7. This is an insightful article. The advice to seek the guidance of a doctor is a sound one. as a clinician with a special interest in nutritional supplements and alternative medicine generally, I have noticed that many doctors trained in the Western style medicine have a jaundiced view about supplements. As such, most of them may not give an unbiased opinion on the matter of DHEA and infertility.

  8. I used DHEA for four months and had great results with ovulation induction – collecting 15 or more eggs at a time – during my three cycles of IVF at age 45. While IVF didn’t work for us, we conceived easily only a couple of weeks after stopping treatment and expect our baby in late September this year (I’m now 46!). DHEA wasn’t the only supplement I tried, but I do think it contributed to our natural spontaneous pregnancy.

    • Dear Danae,

      Congratulations! We wish for you a happy and healthy pregnancy. Thank you for sharing part of your story and what you feel worked for you.

    • Dear Danae,
      Would you like to share which other supplements you took?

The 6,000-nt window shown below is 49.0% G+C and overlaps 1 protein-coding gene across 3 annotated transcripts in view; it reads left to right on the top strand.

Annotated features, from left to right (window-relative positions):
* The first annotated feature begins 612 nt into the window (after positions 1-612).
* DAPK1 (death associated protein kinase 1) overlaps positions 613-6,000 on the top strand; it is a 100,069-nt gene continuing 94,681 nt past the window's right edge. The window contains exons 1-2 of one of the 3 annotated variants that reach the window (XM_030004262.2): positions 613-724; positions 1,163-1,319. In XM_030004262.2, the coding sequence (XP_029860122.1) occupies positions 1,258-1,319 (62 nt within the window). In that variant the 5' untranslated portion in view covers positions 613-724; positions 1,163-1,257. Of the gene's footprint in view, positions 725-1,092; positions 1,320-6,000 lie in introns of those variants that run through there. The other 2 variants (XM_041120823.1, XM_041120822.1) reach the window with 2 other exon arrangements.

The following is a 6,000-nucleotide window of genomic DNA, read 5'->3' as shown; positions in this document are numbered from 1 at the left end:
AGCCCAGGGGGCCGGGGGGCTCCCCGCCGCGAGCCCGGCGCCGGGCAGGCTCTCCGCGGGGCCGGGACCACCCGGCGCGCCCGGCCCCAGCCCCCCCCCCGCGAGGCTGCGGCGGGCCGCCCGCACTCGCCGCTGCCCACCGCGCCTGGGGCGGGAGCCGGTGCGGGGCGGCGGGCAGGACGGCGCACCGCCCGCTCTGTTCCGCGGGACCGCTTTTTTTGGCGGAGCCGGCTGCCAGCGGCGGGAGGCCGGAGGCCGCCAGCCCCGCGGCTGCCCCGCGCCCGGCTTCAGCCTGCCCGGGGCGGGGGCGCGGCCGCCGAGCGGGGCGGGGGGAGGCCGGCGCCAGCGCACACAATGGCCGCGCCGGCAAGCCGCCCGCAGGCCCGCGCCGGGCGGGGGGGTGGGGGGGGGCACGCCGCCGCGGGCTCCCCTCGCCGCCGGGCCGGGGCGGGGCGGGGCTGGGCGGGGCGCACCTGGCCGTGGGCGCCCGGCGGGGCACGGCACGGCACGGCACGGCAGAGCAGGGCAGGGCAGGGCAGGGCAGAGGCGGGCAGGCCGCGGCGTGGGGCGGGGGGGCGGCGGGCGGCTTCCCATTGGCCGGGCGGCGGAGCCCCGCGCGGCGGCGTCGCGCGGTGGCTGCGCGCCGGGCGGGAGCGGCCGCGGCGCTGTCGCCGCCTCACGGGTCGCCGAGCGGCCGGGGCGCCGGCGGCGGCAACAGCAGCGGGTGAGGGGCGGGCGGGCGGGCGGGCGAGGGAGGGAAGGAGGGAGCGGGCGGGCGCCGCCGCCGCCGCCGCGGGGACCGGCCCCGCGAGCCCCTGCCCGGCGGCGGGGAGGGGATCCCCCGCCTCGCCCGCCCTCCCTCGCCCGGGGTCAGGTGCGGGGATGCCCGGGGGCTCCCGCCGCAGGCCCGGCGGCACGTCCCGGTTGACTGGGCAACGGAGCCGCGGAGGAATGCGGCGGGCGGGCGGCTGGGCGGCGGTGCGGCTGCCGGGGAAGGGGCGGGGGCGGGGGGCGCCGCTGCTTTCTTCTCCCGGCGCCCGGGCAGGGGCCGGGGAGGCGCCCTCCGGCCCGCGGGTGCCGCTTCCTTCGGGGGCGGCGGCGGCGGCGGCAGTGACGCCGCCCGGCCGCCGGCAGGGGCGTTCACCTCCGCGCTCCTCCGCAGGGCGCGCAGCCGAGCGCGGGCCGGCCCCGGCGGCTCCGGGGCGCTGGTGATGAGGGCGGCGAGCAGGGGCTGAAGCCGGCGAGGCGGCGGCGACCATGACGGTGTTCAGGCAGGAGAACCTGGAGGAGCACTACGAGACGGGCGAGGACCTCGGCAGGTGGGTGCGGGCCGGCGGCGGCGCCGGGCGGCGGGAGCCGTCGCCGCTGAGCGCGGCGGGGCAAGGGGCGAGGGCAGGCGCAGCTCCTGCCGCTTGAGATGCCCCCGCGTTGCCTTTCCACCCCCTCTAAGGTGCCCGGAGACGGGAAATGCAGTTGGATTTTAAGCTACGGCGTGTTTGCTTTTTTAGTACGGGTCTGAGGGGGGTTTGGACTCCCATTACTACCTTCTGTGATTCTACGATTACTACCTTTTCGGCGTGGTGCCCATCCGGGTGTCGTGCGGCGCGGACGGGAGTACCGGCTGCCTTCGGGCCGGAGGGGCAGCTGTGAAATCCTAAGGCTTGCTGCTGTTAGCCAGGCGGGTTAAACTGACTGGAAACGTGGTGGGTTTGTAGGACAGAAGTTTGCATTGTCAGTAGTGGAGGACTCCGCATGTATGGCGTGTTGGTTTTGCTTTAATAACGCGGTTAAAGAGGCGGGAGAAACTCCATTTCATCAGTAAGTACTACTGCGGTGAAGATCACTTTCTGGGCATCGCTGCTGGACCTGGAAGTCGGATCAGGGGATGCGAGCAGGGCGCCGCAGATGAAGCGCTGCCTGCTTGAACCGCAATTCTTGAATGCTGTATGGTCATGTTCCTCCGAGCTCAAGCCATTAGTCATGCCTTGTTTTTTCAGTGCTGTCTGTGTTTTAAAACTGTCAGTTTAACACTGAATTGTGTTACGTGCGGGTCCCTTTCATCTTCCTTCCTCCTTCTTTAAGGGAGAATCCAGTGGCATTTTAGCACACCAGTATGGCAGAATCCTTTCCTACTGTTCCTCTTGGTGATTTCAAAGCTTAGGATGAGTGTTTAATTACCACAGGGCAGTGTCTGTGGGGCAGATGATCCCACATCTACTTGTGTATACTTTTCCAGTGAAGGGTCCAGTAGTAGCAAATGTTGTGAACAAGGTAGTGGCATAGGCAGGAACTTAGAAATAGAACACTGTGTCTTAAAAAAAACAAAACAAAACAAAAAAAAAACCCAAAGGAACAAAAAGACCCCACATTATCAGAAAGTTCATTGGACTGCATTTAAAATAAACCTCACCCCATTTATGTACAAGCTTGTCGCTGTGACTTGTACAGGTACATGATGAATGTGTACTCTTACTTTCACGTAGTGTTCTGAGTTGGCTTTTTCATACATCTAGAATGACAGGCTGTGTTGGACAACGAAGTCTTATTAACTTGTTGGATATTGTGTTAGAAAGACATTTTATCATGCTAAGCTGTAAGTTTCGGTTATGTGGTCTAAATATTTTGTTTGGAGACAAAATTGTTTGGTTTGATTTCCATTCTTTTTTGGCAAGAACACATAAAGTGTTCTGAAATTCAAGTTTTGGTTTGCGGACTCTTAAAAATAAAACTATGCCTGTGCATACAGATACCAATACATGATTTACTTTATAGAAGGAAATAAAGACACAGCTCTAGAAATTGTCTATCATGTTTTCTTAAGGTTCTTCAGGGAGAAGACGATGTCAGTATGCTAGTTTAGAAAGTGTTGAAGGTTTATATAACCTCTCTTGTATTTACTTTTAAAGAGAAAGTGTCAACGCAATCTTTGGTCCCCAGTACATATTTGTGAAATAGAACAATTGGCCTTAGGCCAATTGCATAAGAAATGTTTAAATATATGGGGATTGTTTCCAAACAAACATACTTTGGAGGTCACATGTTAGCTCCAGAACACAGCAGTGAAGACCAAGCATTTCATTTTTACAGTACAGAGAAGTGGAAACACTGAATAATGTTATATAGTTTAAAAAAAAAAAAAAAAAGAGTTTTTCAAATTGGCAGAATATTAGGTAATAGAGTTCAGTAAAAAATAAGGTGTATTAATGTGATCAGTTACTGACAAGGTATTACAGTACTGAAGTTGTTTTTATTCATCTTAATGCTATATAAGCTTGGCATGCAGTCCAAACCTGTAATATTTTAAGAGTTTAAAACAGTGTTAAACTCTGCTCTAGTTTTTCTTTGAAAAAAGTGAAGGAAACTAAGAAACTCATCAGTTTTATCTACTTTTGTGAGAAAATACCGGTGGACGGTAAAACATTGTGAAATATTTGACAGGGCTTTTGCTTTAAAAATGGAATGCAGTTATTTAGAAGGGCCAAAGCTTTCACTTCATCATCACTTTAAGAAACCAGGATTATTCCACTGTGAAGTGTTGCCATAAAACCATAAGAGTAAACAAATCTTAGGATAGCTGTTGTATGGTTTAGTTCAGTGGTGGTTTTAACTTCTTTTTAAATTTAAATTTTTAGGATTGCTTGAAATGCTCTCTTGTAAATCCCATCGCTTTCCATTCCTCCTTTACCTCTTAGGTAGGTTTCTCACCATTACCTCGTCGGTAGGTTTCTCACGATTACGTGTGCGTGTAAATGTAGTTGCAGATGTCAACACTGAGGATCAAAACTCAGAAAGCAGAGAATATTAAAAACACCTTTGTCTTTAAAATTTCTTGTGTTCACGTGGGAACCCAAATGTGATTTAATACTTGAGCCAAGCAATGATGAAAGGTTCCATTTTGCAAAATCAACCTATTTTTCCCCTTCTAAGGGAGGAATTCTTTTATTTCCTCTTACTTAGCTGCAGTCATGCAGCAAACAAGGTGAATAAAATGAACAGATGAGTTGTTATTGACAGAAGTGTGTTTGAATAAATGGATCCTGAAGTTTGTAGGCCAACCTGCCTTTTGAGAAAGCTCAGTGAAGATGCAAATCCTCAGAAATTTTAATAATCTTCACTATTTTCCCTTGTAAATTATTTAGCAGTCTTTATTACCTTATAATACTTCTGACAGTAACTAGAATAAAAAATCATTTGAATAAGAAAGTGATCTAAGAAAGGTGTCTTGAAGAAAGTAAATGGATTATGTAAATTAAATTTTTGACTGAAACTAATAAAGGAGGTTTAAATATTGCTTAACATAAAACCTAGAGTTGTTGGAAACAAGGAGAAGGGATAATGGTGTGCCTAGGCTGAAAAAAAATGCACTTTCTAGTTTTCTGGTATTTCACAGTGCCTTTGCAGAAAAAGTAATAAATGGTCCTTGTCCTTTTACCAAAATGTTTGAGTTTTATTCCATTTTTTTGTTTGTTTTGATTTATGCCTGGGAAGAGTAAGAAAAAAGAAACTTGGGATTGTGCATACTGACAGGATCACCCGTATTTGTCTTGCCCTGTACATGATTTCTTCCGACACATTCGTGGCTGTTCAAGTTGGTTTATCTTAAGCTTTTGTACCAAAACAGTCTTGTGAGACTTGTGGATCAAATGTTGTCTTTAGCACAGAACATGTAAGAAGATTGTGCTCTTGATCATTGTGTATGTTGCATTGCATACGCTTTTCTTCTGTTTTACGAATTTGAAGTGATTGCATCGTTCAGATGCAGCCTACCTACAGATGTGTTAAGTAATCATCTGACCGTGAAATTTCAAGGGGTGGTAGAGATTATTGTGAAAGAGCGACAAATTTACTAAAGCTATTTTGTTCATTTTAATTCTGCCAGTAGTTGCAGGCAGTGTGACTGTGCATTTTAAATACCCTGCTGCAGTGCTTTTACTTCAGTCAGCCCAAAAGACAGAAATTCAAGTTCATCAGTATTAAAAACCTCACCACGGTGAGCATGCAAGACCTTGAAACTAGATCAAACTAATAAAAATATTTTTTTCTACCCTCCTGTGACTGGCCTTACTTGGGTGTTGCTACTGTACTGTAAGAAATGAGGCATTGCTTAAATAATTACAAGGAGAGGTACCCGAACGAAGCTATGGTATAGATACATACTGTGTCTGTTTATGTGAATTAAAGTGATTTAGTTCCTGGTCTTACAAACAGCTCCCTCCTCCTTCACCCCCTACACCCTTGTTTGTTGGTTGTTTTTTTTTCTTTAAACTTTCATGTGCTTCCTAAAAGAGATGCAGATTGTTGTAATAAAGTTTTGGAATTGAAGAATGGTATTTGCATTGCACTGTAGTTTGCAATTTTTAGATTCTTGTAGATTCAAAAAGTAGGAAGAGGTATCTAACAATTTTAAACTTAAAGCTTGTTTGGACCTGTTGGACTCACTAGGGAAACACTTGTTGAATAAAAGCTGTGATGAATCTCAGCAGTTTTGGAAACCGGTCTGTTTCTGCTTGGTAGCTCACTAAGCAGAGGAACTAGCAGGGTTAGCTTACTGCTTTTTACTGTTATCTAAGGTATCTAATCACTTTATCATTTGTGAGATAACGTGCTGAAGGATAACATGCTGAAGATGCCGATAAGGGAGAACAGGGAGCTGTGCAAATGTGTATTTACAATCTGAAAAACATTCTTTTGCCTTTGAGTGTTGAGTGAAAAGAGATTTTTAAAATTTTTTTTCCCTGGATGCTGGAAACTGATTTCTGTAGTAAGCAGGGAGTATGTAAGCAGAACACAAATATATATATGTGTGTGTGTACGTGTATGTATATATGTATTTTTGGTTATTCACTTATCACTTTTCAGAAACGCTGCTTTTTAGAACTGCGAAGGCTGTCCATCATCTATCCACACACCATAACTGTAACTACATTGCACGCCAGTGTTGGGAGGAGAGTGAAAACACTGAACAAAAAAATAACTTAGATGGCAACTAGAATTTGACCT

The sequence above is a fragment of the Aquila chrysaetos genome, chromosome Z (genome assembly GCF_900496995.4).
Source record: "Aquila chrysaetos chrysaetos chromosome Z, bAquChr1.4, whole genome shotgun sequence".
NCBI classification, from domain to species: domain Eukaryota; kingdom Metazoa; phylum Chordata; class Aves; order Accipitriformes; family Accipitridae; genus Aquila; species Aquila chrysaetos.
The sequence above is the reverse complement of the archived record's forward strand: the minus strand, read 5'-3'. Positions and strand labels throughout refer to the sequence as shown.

And congrats on your pregnancy!! 🙂

    • Hello Michelle!

      Danae may not see your question/comment unless she comes back to this article. I just wanted you to know that she is not emailed directly.

      It is important to remember no two fertility health journeys are the same and what worked for Danae, as you know I am sure, may not work for others.

  9. Hi – please advise how long before an IVF cycle one would take DHEA if you go down that route? is it 3 months?

    • Dear Helle,

      The length of time to take DHEA prior to IVF is best determined with the help of your healthcare provider. We don’t suggest taking DHEA on one’s own without guidance.

      All my best!